Read more...
Hose Clamp: the tighter, the riskier?

Hose Clamp: the tighter, the riskier?

       Myth has it that the tighter we fasten a hose clamps, the better. When in fact, overtightening can ruin both rubber hose and clamp, not to mention higher chance of leakage. Therefore, for safety factor of hose and clamp, most OEM parts would have constants (Nm) for clamp fastening. These constants vary according to size and usage.

      A user once contacted us with the problem of leakage when connecting plastic pipe to rubber hose. After an investigation, we found out that clamps was overtightened, causing the plastic pipe to misshape. In that case, the user had to change the whole unit, resulting in unnecessary extra cost.

Normally, the relation of torque and tightness is in direct variation, meaning the more we screw the clamp, the tighter it becomes. However, at some point this relation between the input (torque) and output (tightness) stops being in direct variation. The excess torque would then result in the damage of clamp, hose, or pipe instead, as overtightening violates the safety factor of clamps.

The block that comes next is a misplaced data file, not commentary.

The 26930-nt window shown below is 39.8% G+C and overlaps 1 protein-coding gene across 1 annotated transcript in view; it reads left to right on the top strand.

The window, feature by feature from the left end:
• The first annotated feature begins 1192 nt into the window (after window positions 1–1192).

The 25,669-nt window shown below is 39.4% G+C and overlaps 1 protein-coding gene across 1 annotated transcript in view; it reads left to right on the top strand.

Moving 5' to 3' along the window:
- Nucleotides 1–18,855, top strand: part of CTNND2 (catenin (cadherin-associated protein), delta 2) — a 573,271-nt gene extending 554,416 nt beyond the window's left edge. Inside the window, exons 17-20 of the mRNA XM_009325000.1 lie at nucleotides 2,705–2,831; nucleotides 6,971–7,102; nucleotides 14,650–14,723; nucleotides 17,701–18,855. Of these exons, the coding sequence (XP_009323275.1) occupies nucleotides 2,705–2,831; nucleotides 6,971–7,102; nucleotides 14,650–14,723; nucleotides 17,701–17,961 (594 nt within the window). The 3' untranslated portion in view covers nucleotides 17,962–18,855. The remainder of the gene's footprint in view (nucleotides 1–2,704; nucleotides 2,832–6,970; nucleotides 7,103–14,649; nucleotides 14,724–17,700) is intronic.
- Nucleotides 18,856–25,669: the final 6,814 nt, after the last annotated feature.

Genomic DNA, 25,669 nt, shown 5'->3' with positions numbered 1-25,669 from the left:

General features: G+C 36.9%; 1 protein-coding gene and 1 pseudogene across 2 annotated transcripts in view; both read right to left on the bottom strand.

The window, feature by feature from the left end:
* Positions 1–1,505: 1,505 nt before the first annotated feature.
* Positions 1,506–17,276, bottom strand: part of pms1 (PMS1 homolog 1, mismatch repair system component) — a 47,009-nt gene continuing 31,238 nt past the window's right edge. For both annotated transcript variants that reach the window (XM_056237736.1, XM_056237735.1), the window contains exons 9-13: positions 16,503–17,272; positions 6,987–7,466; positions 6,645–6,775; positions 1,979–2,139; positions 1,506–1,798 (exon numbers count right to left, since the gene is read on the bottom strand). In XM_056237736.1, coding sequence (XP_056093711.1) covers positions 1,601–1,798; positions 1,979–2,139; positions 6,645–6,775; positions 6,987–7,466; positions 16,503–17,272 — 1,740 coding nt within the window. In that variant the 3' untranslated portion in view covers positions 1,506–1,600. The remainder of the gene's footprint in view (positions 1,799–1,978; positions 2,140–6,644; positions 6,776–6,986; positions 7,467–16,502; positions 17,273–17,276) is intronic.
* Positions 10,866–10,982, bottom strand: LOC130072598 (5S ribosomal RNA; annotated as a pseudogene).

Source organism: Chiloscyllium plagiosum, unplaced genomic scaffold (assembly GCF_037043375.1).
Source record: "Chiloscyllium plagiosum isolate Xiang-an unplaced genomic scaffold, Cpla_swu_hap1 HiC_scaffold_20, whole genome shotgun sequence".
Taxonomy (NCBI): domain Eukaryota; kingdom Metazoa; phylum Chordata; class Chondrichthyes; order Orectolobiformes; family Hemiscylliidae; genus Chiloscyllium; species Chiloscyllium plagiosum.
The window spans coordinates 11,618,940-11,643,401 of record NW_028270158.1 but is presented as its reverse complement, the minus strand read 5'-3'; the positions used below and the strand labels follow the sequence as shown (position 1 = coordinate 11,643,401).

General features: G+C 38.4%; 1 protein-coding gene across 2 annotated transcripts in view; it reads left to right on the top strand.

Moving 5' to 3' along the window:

When installing clamps, torque meter is usually needed to make sure the torque matches the guideline given for each clamp. Nevertheless, the following technique is applicable in the lack of torque meter. It is to screw clamps just until hose is slightly sink to the same level as clamps. Stop screwing when the surface is smooth. Do NOT overtighten!

 

Read more...
Choosing the right hose clamp: size and material
Choosing the right hose clamp: size and material Oftentimes we choose hose clamps from familiarity, by remembering exact size, shape, or material, when in fact we should consider the purpose of usage e.g. outdoor, indoor, engine bay. Different materials of hose clamps are appropriate for different usage. According to DIN 3017 Standard, hose clamps materials range W1-W5 as shown below: W1: Zinc plated iron - available in CR3, non-hexavalent chromate (Hexavalent chromate is prohibited in Europe). W2: zinc plated rscrew and stainless steel band&housing W3: 430 Stainless steel W4: 304 Stainless Steel W5: 316 Stainless Steel
Read more...